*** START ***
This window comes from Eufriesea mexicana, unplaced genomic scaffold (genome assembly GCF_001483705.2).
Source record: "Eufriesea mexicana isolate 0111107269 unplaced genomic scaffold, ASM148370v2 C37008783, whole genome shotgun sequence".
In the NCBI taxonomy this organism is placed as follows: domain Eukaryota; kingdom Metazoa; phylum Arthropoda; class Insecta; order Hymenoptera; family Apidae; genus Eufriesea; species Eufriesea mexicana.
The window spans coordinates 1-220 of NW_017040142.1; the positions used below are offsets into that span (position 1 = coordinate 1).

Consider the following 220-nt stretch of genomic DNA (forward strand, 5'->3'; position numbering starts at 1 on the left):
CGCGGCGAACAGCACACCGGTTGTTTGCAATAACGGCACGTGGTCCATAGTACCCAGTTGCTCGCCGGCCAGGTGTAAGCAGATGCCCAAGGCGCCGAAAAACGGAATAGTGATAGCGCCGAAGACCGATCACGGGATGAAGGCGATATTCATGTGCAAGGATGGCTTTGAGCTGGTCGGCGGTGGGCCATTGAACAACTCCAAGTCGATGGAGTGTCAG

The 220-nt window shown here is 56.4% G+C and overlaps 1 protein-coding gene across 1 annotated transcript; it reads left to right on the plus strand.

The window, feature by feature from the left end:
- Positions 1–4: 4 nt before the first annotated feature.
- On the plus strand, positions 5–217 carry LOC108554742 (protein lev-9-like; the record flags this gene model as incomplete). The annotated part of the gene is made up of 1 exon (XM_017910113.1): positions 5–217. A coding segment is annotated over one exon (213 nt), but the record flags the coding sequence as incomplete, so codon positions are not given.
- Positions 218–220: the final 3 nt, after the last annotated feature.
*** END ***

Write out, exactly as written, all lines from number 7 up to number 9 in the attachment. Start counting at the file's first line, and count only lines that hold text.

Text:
The 220-nt window shown here is 56.4% G+C and overlaps 1 protein-coding gene across 1 annotated transcript; it reads left to right on the plus strand.

The window, feature by feature from the left end:
- Positions 1–4: 4 nt before the first annotated feature.